Section: Arts

On pins and needles

On pins and needles

by Tyler Raso

When it comes to getting tattoos, many feel restricted to expensive parlors. There is an alternative, however, that requires only a do-it-yourself attitude, about $20 for materials and a tolerance for pain. A subset of Kenyon tattoo enthusiasts enjoys using the stick-and-poke technique, a cost-effective method students can practice in their own dorm rooms.

Stick-and-poke can considered a form of skin pointillism — the puncturing of the epidermis with an ink-tipped sewing or tattoo needle — and is most certainly not for the faint of heart. A few Kenyon students swear by it, such as Margaret Athol ’19 and Kyla Spencer ’18, who have both given themselves stick-and-poke tattoos. They use stick-and-poke to take additional ownership of their bodies and the art that adorns them.

“I see tattoos and body art as something you do for yourself, and so doing my tattoo myself was just that extra bit of doing something because I wanted to,” Athol said.

Both Athol and Spencer taught themselves the stick-and-poke technique through YouTube tutorials and explanatory blog posts. Both students researched and deliberated for a few weeks before they felt comfortable putting ink to skin. Athol has one tattoo, which she gave herself in September. Spencer is more of a veteran, having designed and applied several tattoos herself. Since last October, she has been giving her friends tattoos free of charge.

Stick-and-poke is most appropriate for minimalistic designs. “They’re usually pretty small and simple,” Spencer said. “Just shapes and lines and stuff. Little decorations.”

Just like its products, the process of stick-and-poke is simple: First, sanitize the skin area with rubbing alcohol or anti-bacterial soap. Then, outline the design on the skin in pen or pencil. Take out a new sewing or tattoo needle and insert the hooked end into the space between the eraser and the metal at the top of a pencil far enough for it to be stable. Use a flame to disinfect the needle, and give it a minute to cool. Then, wrap the needle with thread until only the tip is exposed. Dip the needle in ink and start poking along the outline, puncturing only as far as the epidermis. The poking process may require repetition depending on how dark the ink is on the surface. The finished stick-and-poke calls for the same care as a professional tattoo: Keep it dry and out of the sun for about two days.

Even with the accessibility and convenience of stick-and-poke tattoos, Athol said they should not be taken lightly. “It shouldn’t be done on a whim,” Athol said. “It is still a tattoo.” If done correctly, stick-and-poke tattoos are just as permanent as traditional tattoos, requiring only occasional touch-ups. Certain designs, however, should be left for the parlor. Anything elaborate or overly delicate should be taken to a professional equipped with more sophisticated tools and experience, according to Graeme Taylor ’18, who has 19 tattoos, all but one of which were done in a professional parlor. A significant reason people — college students, especially — might be reluctant to go to a parlor is the price; depending on the desired size and intricacy, tattoos can cost anywhere between $50 and $300.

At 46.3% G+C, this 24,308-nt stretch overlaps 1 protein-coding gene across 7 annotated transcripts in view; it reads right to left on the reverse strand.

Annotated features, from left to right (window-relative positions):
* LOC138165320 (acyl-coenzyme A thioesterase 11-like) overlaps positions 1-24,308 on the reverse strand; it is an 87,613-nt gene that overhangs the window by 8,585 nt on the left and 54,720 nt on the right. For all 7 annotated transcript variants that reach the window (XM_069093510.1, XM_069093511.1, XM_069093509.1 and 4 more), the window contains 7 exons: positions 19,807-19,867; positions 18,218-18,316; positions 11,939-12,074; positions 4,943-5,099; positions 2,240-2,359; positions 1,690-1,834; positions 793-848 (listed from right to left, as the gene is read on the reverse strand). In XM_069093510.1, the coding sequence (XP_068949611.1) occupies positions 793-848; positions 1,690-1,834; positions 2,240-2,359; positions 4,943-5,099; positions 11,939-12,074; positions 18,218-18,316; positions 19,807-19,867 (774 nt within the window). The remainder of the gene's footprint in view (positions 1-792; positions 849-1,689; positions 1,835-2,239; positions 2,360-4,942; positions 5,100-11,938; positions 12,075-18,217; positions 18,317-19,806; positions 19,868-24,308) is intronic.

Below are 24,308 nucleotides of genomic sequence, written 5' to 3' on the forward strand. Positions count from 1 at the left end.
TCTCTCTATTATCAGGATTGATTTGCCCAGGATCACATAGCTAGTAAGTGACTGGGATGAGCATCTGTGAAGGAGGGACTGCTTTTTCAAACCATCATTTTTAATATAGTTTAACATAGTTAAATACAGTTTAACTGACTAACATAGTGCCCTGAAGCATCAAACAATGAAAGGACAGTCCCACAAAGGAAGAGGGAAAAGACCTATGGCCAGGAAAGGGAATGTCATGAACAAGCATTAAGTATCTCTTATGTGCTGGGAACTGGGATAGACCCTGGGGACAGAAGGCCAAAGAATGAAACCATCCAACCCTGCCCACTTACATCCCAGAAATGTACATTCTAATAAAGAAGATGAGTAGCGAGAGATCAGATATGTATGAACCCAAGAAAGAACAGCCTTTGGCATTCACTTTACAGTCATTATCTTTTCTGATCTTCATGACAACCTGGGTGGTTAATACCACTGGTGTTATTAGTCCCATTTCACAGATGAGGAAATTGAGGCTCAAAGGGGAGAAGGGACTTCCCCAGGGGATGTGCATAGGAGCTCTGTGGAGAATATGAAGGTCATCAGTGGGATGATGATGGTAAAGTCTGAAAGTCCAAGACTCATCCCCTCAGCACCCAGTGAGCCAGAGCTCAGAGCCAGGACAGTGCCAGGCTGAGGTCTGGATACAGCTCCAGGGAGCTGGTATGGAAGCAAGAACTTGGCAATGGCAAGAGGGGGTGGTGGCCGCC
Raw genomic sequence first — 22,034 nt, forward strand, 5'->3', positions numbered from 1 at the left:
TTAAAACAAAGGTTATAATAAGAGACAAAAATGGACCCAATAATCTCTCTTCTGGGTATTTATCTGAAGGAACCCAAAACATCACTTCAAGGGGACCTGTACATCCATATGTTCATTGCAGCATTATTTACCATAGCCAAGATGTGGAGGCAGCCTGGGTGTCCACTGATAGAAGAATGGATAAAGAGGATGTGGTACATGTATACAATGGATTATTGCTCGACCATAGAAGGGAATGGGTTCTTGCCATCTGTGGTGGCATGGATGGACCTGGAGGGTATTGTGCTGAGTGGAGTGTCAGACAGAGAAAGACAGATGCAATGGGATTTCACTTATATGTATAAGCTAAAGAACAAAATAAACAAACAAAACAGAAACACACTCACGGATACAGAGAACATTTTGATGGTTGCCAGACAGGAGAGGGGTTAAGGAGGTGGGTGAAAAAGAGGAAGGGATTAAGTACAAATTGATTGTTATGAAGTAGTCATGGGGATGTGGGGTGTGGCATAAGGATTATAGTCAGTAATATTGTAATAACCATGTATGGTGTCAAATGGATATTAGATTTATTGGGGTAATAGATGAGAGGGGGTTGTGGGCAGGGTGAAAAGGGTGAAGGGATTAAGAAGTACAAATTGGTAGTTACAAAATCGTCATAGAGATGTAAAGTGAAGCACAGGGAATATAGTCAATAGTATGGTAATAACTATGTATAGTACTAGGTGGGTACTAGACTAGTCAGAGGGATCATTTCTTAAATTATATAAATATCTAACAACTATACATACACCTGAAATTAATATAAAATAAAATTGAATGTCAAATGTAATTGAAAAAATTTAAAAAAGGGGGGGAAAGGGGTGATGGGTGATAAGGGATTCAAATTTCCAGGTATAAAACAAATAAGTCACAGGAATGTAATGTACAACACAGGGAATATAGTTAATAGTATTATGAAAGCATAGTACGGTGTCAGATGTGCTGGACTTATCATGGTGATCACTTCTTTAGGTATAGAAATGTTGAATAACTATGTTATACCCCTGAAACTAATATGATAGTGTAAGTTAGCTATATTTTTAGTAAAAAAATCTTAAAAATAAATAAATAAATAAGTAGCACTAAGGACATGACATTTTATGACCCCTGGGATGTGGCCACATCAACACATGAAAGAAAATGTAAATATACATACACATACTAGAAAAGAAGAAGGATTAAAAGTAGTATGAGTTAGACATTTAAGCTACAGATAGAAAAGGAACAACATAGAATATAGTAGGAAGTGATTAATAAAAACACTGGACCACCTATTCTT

Professional parlors, however, guarantee quality. “Don’t do [stick-and-poke] if it’s going to be something that you want to look nice,” Taylor said. “Especially don’t do it when the case is that it’s just your friend that people say is good at stick-and-poke.” He mentioned a hometown friend who built his own tattooing machine — Taylor let his friend tattoo him, but made sure it was inconspicuous. A risk of friends making tattoos is that the quality will be poor, according to Taylor.

DIY stick-and-pokes come with their own health risks. “You’re going to someone that tattoos out of their basement, someone that is just going to give you a stick-and-poke while you sit on the same bed in someone’s dorm — that’s where you can see a much higher risk coming up,” Taylor said. He added that stick-and-poke tattoos done by a professional artist who knows how to sterilize equipment properly lowers this risk.

Taylor said paying more for a parlor tattoo is worth it, despite stick-and-pokes’ typically lower prices. “The prices are a lot cheaper, but it costs a whole lot more to get a cheap tattoo, regret it and then go pay to have something done over it,” Taylor said.

Elana Spivack contributed reporting.

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